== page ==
- CMS recently released an extensive 26-page summary of the Quality Payment Program (QPP) proposed rule detailing the most significant potential changes providers can expect should the rule go into effect.
QPP was designed primarily to improve health outcomes, reduce spending and administrative burden, and offer providers a fair and transparent payment system. However, the advent of the value-based payment system has caused some clinicians—specifically those working in small or rural practices—significant administrative strain due to stringent reporting requirements.
In response, CMS collected feedback from over 100 stakeholder organizations and over 47,000 individuals to help clinicians prepare to participate in QPP and devise potential changes to program policies.
CMS established the following transition year policies in response to clinician feedback:
- Giving clinicians the option to choose how they’ll participate. (For the 2017 transition year, MIPS eligible clinicians have the opportunity to “pick their pace” of participation in the performance period by submitting a minimum amount of data, 90-days of data, or a full year of data.)
- Having a low-volume threshold that exempts many clinicians with a low volume of Medicare Part B payments or patients.
- Allowing flexibilities for clinicians who are considered hospital-based or have limited face-to-face encounters with patients (referred to as non-patient facing clinicians).
CMS aims to further minimize administrative burden, improve care coordination for patients, and support a pathway for providers participating in Advanced APMs in 2018.
Additionally, the second year of QPP will employ a ‘pick your pace’ strategy to promote flexibilities and allow for clinicians to more easily participate and prepare for full implementation.
“Some prominent proposals include modestly increasing the performance period requirements to include a full year of data for the Quality and Cost performance categories, though CMS would not use Cost performance scores for final score determination,” stated the federal agency.
CMS also proposed extending the performance period to 90 days for the Improvement Activities and Advancing Care Information performance categories.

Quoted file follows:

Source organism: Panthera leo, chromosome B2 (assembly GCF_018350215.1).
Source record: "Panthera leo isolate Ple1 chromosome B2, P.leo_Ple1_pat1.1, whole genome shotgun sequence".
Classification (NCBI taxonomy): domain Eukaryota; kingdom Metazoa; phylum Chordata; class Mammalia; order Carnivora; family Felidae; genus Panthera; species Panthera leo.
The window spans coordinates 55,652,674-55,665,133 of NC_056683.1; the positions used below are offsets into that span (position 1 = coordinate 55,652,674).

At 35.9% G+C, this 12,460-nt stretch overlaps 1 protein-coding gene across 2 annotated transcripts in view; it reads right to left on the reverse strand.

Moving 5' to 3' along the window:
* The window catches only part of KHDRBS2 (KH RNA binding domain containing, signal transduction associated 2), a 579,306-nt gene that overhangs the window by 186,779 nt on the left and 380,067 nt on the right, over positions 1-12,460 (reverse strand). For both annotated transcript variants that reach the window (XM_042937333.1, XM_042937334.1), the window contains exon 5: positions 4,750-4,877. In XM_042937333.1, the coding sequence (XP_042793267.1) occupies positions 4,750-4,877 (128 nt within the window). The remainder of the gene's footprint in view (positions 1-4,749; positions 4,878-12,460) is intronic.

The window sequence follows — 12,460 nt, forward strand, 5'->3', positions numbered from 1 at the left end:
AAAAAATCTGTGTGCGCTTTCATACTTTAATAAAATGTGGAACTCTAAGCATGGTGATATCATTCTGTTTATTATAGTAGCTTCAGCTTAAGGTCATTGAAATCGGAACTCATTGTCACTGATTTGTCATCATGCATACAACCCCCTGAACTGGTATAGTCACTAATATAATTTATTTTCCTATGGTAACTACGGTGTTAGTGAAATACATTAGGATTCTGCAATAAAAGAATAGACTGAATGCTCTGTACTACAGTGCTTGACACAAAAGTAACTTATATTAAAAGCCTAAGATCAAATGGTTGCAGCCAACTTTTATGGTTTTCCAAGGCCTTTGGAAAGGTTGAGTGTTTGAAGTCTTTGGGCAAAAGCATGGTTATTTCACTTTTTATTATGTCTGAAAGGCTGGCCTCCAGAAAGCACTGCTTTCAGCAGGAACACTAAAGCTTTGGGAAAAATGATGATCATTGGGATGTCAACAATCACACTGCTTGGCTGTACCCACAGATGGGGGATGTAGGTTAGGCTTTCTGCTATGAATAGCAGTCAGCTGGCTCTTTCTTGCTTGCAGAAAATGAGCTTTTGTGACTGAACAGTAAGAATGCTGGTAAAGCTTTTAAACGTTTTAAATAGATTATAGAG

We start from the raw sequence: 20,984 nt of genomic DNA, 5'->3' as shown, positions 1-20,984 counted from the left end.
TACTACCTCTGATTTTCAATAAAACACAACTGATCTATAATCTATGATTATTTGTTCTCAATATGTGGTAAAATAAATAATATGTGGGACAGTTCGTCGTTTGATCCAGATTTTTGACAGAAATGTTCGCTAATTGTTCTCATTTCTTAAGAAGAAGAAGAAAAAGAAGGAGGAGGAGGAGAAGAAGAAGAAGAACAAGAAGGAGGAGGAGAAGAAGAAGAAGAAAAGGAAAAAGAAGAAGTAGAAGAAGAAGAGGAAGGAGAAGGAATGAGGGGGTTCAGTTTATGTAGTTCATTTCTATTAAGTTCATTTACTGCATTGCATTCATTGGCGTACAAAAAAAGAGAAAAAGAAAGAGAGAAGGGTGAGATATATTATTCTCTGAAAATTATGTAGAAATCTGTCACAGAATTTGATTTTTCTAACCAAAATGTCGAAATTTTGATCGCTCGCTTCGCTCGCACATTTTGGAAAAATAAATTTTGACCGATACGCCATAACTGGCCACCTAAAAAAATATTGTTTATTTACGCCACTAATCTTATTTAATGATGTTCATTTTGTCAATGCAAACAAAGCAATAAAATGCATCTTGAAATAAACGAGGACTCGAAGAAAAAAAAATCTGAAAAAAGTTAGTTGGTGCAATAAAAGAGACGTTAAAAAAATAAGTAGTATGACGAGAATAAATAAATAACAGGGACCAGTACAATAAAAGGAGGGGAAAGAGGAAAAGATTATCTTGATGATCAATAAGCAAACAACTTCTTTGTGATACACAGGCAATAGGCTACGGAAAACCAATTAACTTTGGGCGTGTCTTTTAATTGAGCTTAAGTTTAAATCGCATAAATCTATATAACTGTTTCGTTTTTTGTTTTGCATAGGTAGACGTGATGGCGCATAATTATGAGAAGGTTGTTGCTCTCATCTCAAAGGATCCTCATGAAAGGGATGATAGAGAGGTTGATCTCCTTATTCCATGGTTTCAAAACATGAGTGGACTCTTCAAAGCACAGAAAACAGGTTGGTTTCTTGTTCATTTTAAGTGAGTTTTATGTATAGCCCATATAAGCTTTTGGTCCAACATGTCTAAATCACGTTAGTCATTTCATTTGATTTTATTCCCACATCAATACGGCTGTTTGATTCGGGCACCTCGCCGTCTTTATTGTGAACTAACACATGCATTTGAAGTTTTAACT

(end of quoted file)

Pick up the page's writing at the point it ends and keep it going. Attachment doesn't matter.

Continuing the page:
Other proposals part of the modified QPP rule include:
- Offering the Virtual Groups participation option.
- Increasing the low-volume threshold so that more small practices and eligible clinicians in rural and Health Professional Shortage Areas (HPSAs) are exempt from MIPS participation.
- Continuing to allow the use of 2014 Edition CEHRT (Certified Electronic Health Record Technology), while encouraging the use of 2015 edition CEHRT.
- Adding bonus points in the scoring methodology for caring for complex patients and using 2015 Edition CEHRT exclusively
- Incorporating MIPS performance improvement in scoring quality performance.
- Incorporating the option to use facility-based scoring for facility-based clinicians.
- Additionally, CMS proposed the following flexibilities specifically to assist small practices:
- Add a new hardship exception for clinicians in small practices under the Advancing Care Information performance category.
- Add bonus points to the Final Score of clinicians in small practices.
- Continue to award small practices 3 points for measures in the Quality performance category that don’t meet data completeness requirements.
CMS also proposed adding a new improvement activity for MIPS eligible clinicians to choose if they are using Appropriate Use Criteria (AUC) for ordering advanced diagnostic imaging services.
Another proposed rule the federal agency seeks to enact would reweight the Advancing Care Information performance category to 0 percent of the final score for ambulatory surgical center (ASC-based MIPS eligible clinicians.
At the close of its summary, CMS included a table displaying the side-by-side differences between the current transition year and the proposed policies for the second year of QPP.
The over 400-page proposed rule has already garnered support from organizations such as AHA and HIMSS and will be open for public comment until August 21, 2017.